Royal Dutch Shell has shelved plans to drill for oil in the Arctic off the coast of Alaska, in a move that signals more welcome relief for the climate just days after China announced it will introduce a landmark emissions trading scheme.
The multinational had been controversially embroiled in a proposal to open up a massive new carbon store in the Chukchi sea, drilling in the often-frozen waters that are ironically already proving hostile for the polar bears and walruses that rely on their shrinking ice for habitat.
Shell estimates the Arctic holds “around 400 billion barrels of oil equivalent, 10 times the total oil and gas produced in the North Sea to date,” but yesterday the company announced that it “will now cease further exploration activity in offshore Alaska for the forseeable future”.
The company said in a statement that its first Arctic exploration well, drilled this season around 150 miles off the Alaskan coast, “will be sealed and abandoned in accordance with U.S. regulations”.
Shell did find indications of oil and gas at the well, but they were “[not]sufficient to warrant further exploration”, and the company said efforts had been hampered by “the high costs associated with the project, and the challenging and unpredictable federal regulatory environment in offshore Alaska”.
The Anglo-American company had initially moved to drill the well during 2012, but in three separate incidents a ship and drilling rig ran aground, and a vessel carrying 139,000 gallons of diesel caught fire.
The company’s exploration rights were suspended, and when they were reinstated earlier this year the American administration came under intense pressure from environmentalists, particularly as Obama sought to make climate action the defining legacy of his Presidency with new regulations and loud advocacy on the international stage.
Obama was widely pilloried for the apparent hypocrisy of paving the way for the exploitation of a resource that scientists say conflicts with the action necessary to limit the rise in global temperatures.
The US Geological Survey estimates that the Arctic holds vast amounts of the world’s undiscovered fossil fuels, at 13 per cent of oil, 30 per cent of natural gas, and 22 per cent of natural gas liquids.
“Any exploitation of any of the resources in [the Arctic Region]is incompatible with effective action on climate change,” Professor Will Steffen from the Climate Council said in a recent report.
Almost as massive as these reserves are the environmental risks associated with drilling in the new Arctic frontier, which in the case of Shell centres on the unpredictable and often (although perhaps now less often) frozen waters of the Chukchi sea.
An environmental disaster – literally – is expected.
A study from the US agency that approved Shell’s exploratory drilling estimates there’s a 75 per cent chance of a ‘large’ oil spill, of more than 42,000 gallons, during the 77-year period considered.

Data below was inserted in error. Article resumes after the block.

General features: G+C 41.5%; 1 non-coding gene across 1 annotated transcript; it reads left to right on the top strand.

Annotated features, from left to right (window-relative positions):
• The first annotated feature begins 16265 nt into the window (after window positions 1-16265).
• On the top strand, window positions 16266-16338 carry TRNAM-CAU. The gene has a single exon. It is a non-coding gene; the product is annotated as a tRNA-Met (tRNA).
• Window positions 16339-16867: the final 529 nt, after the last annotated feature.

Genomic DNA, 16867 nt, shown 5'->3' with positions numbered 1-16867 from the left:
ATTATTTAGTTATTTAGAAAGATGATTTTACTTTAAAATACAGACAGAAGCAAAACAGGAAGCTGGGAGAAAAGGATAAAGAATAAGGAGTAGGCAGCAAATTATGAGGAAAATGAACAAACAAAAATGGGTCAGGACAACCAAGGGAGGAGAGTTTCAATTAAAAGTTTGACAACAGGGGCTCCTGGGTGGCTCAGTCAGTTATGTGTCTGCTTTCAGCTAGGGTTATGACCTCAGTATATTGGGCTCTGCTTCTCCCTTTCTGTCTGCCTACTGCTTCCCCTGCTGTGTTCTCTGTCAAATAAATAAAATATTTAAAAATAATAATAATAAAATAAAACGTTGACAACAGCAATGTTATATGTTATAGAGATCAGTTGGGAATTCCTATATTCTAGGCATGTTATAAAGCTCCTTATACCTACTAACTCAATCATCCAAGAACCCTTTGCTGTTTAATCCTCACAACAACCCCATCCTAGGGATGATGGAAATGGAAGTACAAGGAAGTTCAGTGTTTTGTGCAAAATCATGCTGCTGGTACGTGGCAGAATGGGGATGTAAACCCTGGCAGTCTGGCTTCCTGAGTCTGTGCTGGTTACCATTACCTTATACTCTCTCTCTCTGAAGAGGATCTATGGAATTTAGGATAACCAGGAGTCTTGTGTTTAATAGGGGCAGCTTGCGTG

It’s in this context that Greenpeace UK executive director John Sauven welcomed yesterday’s announcement, proclaiming “big oil has sustained an unmitigated defeat”.
“They had a budget of billions, we had a movement of millions,” he said. “The ‘unpredictable regulatory environment’ that forced Shell out of the Arctic is otherwise known as massive pressure from more than 7 million people.
“For three years we faced them down, and the people won.”
The company’s exploration activities have been consistently targeted in dramatic, high-profile protests, which have seen activists dangle from St Johns Bridge in Portland for 40 hours to block a Shell icebreaker, and form a human blockade with kayaks to stall an Arctic-bound rig.
In a series of cases brought by coalitions of environment groups, issues were also identified by the courts around the environmental analysis the US government had relied on in approving Shell’s lease.
The ‘frontier war’ being waged over the Arctic is unlikely to stop with Shell’s announcement, though, with the company reaffirming that it “continues to see important exploration potential in the basin, and the area is likely to ultimately be of strategic importance to Alaska and the US”.
The prospect of Arctic drilling — by Shell or any of the other companies planning to exploit the virgin reserves, often under the environmental authority of other countries — remains very much alive.
Still, Greenpeace International Executive Director Kumi Naidoo greeted Shell’s decision to shelve the project as “a defining day for the Arctic”.
“Shell has gambled big and lost big, both in terms of financial cost [around $7 billion to date]and its public reputation,” Naidoo said.
“This has become the most controversial oil project in the world, and despite its bluster Shell has been forced to walk away with nothing.”
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